Tuesday, May 12, 2020

Please Help Small Neighborhood Vendors: Keep Enamoo's Lights On In Carroll Gardens

So many BoCoCa businesses have been struggling to survive during these many weeks of our Covid-19 confinement. No doubt, the smaller, individually-owned stores have been affected the most and are certainly deserving of our help if we want them to continue to be part of our neighborhood after this is all over.

One such business is Enamoo, which has been part of the community for twenty years, first out of a storefront on Smith Street near Atlantic Avenue, and more recently at 248 Smith Street in Carroll Gardens.

The store/gallery sells a wonderful eclectic selection of home decor, Brooklyn apparel, and beautiful original Brooklyn-themed artwork.

Enamoo's owner Un Sook Lim has reached out to local residents and patrons through a Go Fund Me Campaign to write:

Dear Patrons, Neighbors and Friends,

The weeks of the COVID-19 lockdowns continue and the outlook for me to re-open enamoo remains uncertain. I have depleted my savings in an effort to keep up with the bills.

I opened enamoo 20 years ago on Smith St, been through ups and downs but never given up. The love and support from my beloved customers and neighbors makes that possible. This time it's different.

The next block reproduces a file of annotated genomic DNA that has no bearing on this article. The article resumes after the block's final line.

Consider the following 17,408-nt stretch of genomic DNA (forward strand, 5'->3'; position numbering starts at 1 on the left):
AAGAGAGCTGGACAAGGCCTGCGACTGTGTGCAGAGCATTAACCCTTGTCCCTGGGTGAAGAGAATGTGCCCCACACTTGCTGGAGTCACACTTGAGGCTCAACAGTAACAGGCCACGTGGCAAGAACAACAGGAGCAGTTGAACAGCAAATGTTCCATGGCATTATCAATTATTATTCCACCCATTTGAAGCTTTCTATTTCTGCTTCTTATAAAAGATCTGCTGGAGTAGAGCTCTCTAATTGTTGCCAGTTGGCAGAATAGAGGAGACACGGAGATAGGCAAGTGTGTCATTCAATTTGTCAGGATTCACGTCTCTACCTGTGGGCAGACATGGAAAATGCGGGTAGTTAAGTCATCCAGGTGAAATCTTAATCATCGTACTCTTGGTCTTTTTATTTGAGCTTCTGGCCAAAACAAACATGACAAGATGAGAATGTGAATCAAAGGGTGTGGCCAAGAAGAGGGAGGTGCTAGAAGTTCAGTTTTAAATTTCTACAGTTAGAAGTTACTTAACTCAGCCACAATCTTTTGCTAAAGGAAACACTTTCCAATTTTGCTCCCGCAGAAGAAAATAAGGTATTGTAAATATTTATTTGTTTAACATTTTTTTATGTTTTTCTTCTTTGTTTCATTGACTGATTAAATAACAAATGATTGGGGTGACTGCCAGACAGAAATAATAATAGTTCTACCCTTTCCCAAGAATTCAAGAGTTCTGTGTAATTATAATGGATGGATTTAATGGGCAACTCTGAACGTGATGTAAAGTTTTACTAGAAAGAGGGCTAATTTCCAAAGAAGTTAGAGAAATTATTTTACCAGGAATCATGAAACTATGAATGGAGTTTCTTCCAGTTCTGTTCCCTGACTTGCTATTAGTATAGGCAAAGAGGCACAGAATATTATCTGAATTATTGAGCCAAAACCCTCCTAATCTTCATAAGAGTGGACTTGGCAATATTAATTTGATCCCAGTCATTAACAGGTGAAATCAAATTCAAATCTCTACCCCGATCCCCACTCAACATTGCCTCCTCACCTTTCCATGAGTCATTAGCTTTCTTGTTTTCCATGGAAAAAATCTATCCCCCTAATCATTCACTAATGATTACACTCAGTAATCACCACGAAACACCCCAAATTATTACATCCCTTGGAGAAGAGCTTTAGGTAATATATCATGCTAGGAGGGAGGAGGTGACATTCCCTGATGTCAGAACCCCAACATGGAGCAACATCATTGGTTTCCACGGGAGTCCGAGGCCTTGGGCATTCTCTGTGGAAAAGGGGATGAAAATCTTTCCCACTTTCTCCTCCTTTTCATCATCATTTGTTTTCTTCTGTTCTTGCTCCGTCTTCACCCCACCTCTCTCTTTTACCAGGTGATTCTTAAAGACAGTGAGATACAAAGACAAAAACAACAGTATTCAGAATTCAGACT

The Government mandated a shutdown in an effort to 'flatten the curve' of COVID-19 infections . I understand and support that but differentiations of businesses as 'essential' or 'non-essential?

Every small business is essential. If there are people on the payroll who depend on their paychecks for food, clothing, and shelter, make no mistake—the business is essential. It's also essential to the neighborhood, imagine one without small stores.

Please help me keep the lights on for enamoo with cash donations, sharing this fundraiser on social media or by shopping at my Etsy store enamoobrooklyn

I'll be most grateful for your support no matter how small and hope to see you all in person again.
Kind regards,
P.s: Your orders of custom-made t-shirts, hoodies, onesies, hats and patches are also a great way to support me.

If you have not lost your job and are able to help, please consider contributing to Lim's fund here:
Go Fund Me Campaign.
If you would like to purchase from her enamoobrooklyn Esty store, she is currently offering 25% off on all items. Use coupon code: THANKYOU.


Anonymous said...

I never got this logic. A business is not a non-profit. If the business owner has a great quarter, they make more profit. Why should anyone donate directly to a business owners pocket? If they've been in business 20 years and don't have sufficient savings to keep the lights on, they've either been running a really bas business, or taken their profits and used them elsewhere.

Support businesses by patronizing them, not by writing a check to their owners.

Katia said...